Common Rainbow Snake
Farancia erytrogramma erytrogramma

** Harmless **

Common Name:

Common Rainbow Snake

Scientific Name:

Farancia erytrogramma erytrogramma



Farancia has no known meaning.


erytrogramma combines two Greek words, erythros  which means red and gramma  which means line or picture, referring to the dorsal red stripes.


erytrogramma combines two Greek words, erythros  which means red and gramma  which means line or picture, referring to the dorsal red stripes.

Vernacular Names:

Horn snake, mud snake, red-lined snake, red-lined horned snake, red-sided snake, sand hog, sand snake, striped wampum.

Average Length:

27 - 48 in. (68.8 - 122 cm)

Virginia Record Length:

Record length:

66 in. (167.6 cm)

Virginia Wildlife Action Plan Rating Tier IV - Moderate Conservation Need - The species may be rare in parts of its range, particularly on the periphery. Populations of these species have demonstrated a significant declining trend or one is suspected which, if continued, is likely to qualify this species for a higher tier in the foreseeable future. Long-term planning is necessary to stabilize or increase populations.

PHYSICAL DESCRIPTION: This is a shiny iridescent snake with three red stripes on a bluish-black background. A broad reddish stripe bordered with black spots runs down the center of the belly and is flanked by yellow-orange coloration. The body is relatively stout and the head is barely distinct from the neck. The tail is short and ends in a spinelike tip. The juvenile is similar to the adult. The dorsal scales are smooth except above the anal region where they may be keeled. There are 19 scale rows and the anal plate is usually divided but is often single in Virginia. They are 8 inches or more at birth and they grow to between 36-44 inches with a maximum of 60 inches *1006*. In Virginia, maximum known SVL is 1518 mm (59.8 in.) and maximum total lenth is 1733 mm (68.2 in.).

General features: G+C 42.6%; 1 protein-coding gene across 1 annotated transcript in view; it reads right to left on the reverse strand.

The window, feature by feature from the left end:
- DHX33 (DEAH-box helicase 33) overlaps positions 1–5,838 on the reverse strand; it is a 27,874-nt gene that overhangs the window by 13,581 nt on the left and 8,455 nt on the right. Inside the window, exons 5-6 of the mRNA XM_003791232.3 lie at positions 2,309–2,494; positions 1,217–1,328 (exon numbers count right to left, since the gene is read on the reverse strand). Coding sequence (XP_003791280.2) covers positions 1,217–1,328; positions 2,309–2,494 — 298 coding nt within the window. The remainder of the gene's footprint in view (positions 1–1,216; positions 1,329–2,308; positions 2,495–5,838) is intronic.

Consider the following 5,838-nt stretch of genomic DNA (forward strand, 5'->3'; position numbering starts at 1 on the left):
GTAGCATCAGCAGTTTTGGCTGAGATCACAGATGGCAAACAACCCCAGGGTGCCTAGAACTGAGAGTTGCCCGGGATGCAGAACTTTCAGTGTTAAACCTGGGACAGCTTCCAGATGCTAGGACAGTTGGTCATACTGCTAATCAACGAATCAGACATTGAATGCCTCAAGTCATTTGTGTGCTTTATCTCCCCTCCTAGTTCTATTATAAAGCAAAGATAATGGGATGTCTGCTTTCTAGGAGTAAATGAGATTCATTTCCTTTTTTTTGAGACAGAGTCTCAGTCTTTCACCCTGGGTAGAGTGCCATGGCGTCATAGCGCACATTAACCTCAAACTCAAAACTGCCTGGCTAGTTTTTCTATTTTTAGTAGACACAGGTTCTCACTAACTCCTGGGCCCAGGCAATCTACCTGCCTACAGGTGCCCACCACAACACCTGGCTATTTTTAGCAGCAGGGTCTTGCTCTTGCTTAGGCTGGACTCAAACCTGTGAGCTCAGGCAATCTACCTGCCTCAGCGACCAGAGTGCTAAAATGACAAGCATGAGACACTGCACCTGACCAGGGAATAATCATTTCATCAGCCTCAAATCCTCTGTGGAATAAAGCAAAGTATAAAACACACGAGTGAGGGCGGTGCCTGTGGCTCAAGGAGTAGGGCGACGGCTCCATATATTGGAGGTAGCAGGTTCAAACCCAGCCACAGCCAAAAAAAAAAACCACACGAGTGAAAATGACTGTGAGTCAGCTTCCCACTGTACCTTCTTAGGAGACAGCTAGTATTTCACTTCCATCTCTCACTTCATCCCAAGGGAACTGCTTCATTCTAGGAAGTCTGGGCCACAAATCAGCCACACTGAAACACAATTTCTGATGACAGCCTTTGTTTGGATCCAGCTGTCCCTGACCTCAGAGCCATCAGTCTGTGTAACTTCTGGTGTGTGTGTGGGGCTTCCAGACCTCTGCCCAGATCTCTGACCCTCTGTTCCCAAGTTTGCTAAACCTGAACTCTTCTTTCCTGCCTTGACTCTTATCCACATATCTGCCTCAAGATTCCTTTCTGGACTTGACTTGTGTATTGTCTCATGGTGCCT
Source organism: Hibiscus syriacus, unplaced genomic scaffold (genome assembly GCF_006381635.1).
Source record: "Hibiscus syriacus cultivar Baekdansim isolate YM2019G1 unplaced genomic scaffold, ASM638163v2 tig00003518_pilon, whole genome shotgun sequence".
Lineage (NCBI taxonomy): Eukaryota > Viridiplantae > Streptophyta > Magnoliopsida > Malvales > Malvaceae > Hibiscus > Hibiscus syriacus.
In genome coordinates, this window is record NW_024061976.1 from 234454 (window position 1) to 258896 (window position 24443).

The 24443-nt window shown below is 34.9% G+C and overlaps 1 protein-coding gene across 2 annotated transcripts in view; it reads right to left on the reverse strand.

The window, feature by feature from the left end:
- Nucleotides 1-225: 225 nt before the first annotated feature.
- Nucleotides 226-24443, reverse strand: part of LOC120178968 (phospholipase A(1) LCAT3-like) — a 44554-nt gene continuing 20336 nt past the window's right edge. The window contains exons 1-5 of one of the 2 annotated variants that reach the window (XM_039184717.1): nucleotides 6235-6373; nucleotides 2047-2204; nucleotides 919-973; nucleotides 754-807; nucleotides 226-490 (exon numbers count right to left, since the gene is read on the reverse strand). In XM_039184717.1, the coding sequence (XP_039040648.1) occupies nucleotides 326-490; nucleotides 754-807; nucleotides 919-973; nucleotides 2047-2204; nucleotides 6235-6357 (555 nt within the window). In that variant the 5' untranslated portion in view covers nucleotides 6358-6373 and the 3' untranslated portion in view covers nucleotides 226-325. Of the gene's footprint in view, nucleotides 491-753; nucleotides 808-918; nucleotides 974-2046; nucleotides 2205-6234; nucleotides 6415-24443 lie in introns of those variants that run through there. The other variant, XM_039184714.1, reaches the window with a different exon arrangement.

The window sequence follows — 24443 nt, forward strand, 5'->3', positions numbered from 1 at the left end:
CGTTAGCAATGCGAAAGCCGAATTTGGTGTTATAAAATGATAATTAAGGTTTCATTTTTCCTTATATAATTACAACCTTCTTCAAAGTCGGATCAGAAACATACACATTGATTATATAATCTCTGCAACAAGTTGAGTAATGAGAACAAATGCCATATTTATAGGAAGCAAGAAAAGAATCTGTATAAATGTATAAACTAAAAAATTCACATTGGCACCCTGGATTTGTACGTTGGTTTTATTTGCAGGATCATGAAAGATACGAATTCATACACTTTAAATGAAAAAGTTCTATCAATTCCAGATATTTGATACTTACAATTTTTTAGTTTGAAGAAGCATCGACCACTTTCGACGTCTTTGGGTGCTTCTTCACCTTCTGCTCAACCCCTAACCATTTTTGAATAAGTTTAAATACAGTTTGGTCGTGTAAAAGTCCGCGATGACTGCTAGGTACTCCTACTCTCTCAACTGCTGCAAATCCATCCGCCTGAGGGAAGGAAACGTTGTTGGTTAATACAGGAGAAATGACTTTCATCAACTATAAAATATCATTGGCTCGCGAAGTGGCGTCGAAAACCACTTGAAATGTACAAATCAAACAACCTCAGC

COLORATION and PATTERN: iridescent with 3 red stripes on a black dorsum; middorsal stripe extends only to base of tail, whereas the lateral stripes on scale row 6 (counting from the ventrals on each side) extend onto dorsum of the tail; coloration below the 6th scale row is usually black; venter yellow with 2 primary rows of black spots - there may be a shorter, 3rd midventral row in some specimens; dorsum of head black to slate blue with some of the scales edged in red, forming an artistic pattern; throat, chin, infralabials, and supralabials yellow; each supralabial and some of the infralabials and chin shields have distinct black spots; yellow and red coloration fades to white in preservative. These are stout, cylindrical snakes with no difference in the width of the head and neck. The tail has a sharp spine.*10760*

SEXUAL DIMORPHISM: Sexual dimorphism is exhibited in size, pattern, and scutellation. Adult females reach longer snout vent lengths (781-1518 mm, avg. = 1051.1+/-220.9, n=16) than males (722-730 mm, avg. = 726, n=2). Sexual dimorphism index is 1.45. However, tail length/total length ratio in males is higher (17.0-17.4%, avg. = 17.2, n=2) than in females (10.5-15.8%, avg. = 12.3+/-1.3%, n=16). Females have a higher number of ventrals (avg. - 170.8+/-2.3, 167-175, n=31) than males (159.2+/-1.5, 157-161, n=6). Counts of ventrals + subcaudals for males (204-210 avg. = 208.8+/-3.0, n=28). The midventral spots are usually more distinct in males than in females.*10760* Richmond reported that hatchlings from New Kent Co. were sexually dimorphic in number of ventrals (females 170-175, avg. = 172.0+/-1.2, n=39;; males 155-162, avg. = 159.3+/-1.5, n=46) and number of subcaudals (females 35-42, avg. = 37.6+/-1.3; males 44-49, avg. = 46.5+/-1.0) and ventrals + subcaudals (females 207-215, avg. = 209.7+/-1.6; males 202-210, avg. = 205.8+/-1.8). The midventral row of black spots is more pronounced in male hatchlings than females. However, these are statistical differences and cannot be used to assign gender to single individuals. *10760*